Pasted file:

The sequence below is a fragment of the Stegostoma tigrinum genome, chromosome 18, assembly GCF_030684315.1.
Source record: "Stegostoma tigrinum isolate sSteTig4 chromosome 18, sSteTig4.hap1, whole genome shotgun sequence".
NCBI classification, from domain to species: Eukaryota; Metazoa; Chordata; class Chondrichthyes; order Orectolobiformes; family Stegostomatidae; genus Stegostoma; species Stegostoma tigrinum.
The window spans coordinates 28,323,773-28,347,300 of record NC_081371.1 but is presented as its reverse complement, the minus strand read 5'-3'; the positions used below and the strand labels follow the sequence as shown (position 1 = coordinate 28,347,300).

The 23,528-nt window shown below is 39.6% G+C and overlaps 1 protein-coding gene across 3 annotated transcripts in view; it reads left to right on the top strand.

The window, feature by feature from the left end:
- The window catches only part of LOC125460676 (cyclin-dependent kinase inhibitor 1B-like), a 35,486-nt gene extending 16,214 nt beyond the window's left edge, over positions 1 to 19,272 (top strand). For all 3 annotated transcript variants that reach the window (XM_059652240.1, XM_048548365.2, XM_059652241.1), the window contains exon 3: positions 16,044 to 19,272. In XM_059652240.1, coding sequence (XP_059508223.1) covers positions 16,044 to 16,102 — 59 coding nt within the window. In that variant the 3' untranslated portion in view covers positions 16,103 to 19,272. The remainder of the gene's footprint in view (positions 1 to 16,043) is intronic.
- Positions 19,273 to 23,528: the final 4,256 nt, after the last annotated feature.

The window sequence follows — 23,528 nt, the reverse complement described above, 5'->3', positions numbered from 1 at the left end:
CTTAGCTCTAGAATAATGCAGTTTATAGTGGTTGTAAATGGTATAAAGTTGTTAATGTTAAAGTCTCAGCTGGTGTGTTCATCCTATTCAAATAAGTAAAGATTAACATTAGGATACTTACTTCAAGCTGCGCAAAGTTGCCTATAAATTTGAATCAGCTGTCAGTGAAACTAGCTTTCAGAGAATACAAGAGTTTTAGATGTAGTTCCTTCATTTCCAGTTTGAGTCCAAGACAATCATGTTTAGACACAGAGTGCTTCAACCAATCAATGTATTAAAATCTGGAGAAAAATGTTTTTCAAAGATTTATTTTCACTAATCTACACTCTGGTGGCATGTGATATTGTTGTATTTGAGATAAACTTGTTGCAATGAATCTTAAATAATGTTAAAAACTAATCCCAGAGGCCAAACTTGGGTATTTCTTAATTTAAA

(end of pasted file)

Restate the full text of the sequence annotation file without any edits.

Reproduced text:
The sequence below is a fragment of the Stegostoma tigrinum genome, chromosome 18, assembly GCF_030684315.1.
Source record: "Stegostoma tigrinum isolate sSteTig4 chromosome 18, sSteTig4.hap1, whole genome shotgun sequence".
NCBI classification, from domain to species: Eukaryota; Metazoa; Chordata; class Chondrichthyes; order Orectolobiformes; family Stegostomatidae; genus Stegostoma; species Stegostoma tigrinum.
The window spans coordinates 28,323,773-28,347,300 of record NC_081371.1 but is presented as its reverse complement, the minus strand read 5'-3'; the positions used below and the strand labels follow the sequence as shown (position 1 = coordinate 28,347,300).

The 23,528-nt window shown below is 39.6% G+C and overlaps 1 protein-coding gene across 3 annotated transcripts in view; it reads left to right on the top strand.

The window, feature by feature from the left end:
- The window catches only part of LOC125460676 (cyclin-dependent kinase inhibitor 1B-like), a 35,486-nt gene extending 16,214 nt beyond the window's left edge, over positions 1 to 19,272 (top strand). For all 3 annotated transcript variants that reach the window (XM_059652240.1, XM_048548365.2, XM_059652241.1), the window contains exon 3: positions 16,044 to 19,272. In XM_059652240.1, coding sequence (XP_059508223.1) covers positions 16,044 to 16,102 — 59 coding nt within the window. In that variant the 3' untranslated portion in view covers positions 16,103 to 19,272. The remainder of the gene's footprint in view (positions 1 to 16,043) is intronic.
- Positions 19,273 to 23,528: the final 4,256 nt, after the last annotated feature.

The window sequence follows — 23,528 nt, the reverse complement described above, 5'->3', positions numbered from 1 at the left end:
CTTAGCTCTAGAATAATGCAGTTTATAGTGGTTGTAAATGGTATAAAGTTGTTAATGTTAAAGTCTCAGCTGGTGTGTTCATCCTATTCAAATAAGTAAAGATTAACATTAGGATACTTACTTCAAGCTGCGCAAAGTTGCCTATAAATTTGAATCAGCTGTCAGTGAAACTAGCTTTCAGAGAATACAAGAGTTTTAGATGTAGTTCCTTCATTTCCAGTTTGAGTCCAAGACAATCATGTTTAGACACAGAGTGCTTCAACCAATCAATGTATTAAAATCTGGAGAAAAATGTTTTTCAAAGATTTATTTTCACTAATCTACACTCTGGTGGCATGTGATATTGTTGTATTTGAGATAAACTTGTTGCAATGAATCTTAAATAATGTTAAAAACTAATCCCAGAGGCCAAACTTGGGTATTTCTTAATTTAAA